Love, True Love

by Joesephus

Tags: Ma/Fa, Romantic, Heterosexual, Slow,

Desc: : Can a bed-ridden old woman tell a newly engaged couple anything about True Love? This story takes its time to fully develop.



I would like to thank Erik Thread, and techsan for their help in editing. I apologize for the mistakes I've made since they last saw it.

As the handsome young couple walked hand-in-hand down the hallway, an old woman called out, "Oh, what pretty flowers. Who are they for? If you're not in a hurry could you stop for a minute and visit with me? I never have any visitors. Who are you here to see? Would they mind? What brings you here?"

The couple stepped into the tastefully decorated room with a stunning view of the university campus. The young woman looked around the room noting Waterford crystal, oil paintings and other personal treasures then said, "Mike just asked me to marry him and we came here to tell a very special person."

"I don't want to keep you long--it's just that this is such a lonely place, all these old people, and so many don't have all their memories, you know. I remember when I got engaged. Could I tell you about it?"

"Certainly, I would love to hear your story."

The old woman paused, and then her whole body relaxed. "I think it... I think it is time that I finally told someone the whole story."

The years seemed to recede as she began. "I remember it all like it was yesterday. I was quite a catch, a real hot number, if I do say so myself. To start at the beginning, I was a sophomore in college, a cheerleader, and the star quarterback, a junior, had taken me on a few dates."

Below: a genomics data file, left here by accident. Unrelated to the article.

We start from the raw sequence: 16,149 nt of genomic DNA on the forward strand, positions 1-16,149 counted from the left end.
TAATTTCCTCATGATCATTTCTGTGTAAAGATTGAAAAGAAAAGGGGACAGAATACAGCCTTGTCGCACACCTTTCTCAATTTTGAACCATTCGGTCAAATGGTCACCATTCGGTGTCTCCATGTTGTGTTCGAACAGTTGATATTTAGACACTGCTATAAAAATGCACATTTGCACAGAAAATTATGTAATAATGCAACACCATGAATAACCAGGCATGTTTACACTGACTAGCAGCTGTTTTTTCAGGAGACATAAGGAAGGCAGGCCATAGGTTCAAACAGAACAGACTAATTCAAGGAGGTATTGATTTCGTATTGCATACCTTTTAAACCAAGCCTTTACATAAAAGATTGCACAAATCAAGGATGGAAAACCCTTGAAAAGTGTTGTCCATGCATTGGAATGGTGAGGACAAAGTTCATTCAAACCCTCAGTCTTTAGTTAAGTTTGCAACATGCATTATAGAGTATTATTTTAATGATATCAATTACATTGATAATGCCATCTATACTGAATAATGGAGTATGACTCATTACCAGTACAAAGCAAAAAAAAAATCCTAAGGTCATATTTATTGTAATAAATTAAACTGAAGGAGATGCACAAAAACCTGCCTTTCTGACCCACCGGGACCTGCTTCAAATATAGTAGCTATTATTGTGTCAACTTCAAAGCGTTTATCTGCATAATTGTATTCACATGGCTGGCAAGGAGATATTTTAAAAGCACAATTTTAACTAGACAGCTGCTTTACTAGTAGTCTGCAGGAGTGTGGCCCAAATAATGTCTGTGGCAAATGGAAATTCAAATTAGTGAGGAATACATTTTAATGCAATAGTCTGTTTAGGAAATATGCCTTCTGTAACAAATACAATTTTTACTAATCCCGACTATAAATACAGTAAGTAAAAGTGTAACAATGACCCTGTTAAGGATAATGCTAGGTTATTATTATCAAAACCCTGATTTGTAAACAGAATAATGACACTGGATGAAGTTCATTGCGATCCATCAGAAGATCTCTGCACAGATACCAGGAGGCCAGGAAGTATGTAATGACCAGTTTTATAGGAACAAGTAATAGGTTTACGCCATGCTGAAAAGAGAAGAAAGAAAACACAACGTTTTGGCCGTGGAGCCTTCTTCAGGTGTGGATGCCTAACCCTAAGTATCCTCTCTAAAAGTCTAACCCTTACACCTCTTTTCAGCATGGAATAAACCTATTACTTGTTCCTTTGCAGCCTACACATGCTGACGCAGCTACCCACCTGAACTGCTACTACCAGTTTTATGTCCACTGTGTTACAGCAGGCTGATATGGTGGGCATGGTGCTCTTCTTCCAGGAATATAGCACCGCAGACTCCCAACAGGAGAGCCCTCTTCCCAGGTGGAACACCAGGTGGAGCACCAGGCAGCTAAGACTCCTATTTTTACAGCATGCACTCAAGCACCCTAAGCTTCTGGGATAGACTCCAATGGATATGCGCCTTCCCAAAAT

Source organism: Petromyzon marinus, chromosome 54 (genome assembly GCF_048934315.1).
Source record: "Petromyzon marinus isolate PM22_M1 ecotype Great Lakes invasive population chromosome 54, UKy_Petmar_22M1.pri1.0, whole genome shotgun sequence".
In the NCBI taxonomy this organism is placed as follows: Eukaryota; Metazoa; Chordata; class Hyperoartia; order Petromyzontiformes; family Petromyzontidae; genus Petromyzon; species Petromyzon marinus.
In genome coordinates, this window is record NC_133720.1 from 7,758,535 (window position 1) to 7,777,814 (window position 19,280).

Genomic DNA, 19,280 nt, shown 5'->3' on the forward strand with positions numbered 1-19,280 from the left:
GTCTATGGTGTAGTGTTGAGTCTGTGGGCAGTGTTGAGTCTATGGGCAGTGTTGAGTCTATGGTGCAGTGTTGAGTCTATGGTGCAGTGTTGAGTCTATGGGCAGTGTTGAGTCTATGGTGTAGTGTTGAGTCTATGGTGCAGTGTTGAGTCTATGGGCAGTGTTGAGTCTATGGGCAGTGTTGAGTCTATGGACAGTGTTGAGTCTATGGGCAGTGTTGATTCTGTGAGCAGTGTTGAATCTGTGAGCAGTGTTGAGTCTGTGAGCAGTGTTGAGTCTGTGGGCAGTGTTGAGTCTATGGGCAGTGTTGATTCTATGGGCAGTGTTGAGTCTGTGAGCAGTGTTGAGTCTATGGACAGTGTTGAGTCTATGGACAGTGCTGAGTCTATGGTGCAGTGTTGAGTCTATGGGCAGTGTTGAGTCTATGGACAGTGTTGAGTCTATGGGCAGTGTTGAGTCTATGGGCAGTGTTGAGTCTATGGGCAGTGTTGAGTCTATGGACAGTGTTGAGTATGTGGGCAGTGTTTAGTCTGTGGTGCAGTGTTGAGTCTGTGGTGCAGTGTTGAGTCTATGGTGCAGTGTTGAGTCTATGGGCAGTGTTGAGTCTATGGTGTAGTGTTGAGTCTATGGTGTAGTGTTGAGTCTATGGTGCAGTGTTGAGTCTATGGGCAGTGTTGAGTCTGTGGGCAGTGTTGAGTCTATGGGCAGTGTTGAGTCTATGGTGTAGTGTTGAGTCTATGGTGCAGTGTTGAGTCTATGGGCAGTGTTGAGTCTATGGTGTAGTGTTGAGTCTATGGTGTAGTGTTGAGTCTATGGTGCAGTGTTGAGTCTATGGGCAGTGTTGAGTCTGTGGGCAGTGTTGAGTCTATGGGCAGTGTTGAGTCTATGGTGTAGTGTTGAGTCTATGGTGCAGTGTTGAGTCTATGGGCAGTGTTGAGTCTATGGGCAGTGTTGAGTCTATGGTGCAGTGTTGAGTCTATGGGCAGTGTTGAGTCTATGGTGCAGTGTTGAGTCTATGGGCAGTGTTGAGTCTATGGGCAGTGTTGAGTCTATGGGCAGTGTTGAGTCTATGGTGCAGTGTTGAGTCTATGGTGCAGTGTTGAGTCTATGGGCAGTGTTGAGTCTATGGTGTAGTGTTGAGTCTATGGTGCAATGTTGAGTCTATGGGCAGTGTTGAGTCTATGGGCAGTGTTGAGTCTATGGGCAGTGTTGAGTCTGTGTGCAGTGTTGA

Her demeanor changed slightly. She leaned toward the young woman as if she were talking to her oldest confidant. "This is the part I've never told anyone. At the time I thought it was 'True Love.' Now I think it was more a case of one set of hormones calling to another. I was living the dream; we were the cat's meow."

"On that Friday night, he took me to a movie. I don't remember what it was, but afterwards we went to fancy restaurant. I felt like I was out with a movie star, what with people coming to our table and asking for autographs and all. The management was so impressed we had our gourmet dinner for free. We even got a bottle of Port wine. Port is 20% alcohol you know," she said as she arched an eyebrow.

"After the meal he drove us, in the brand new convertible an alumnus had given him, to a dark and secluded place overlooking the lake. There was a full harvest moon and we could see a sailboat leaving a gentle wake. I do believe it was the most romantic view I've ever seen."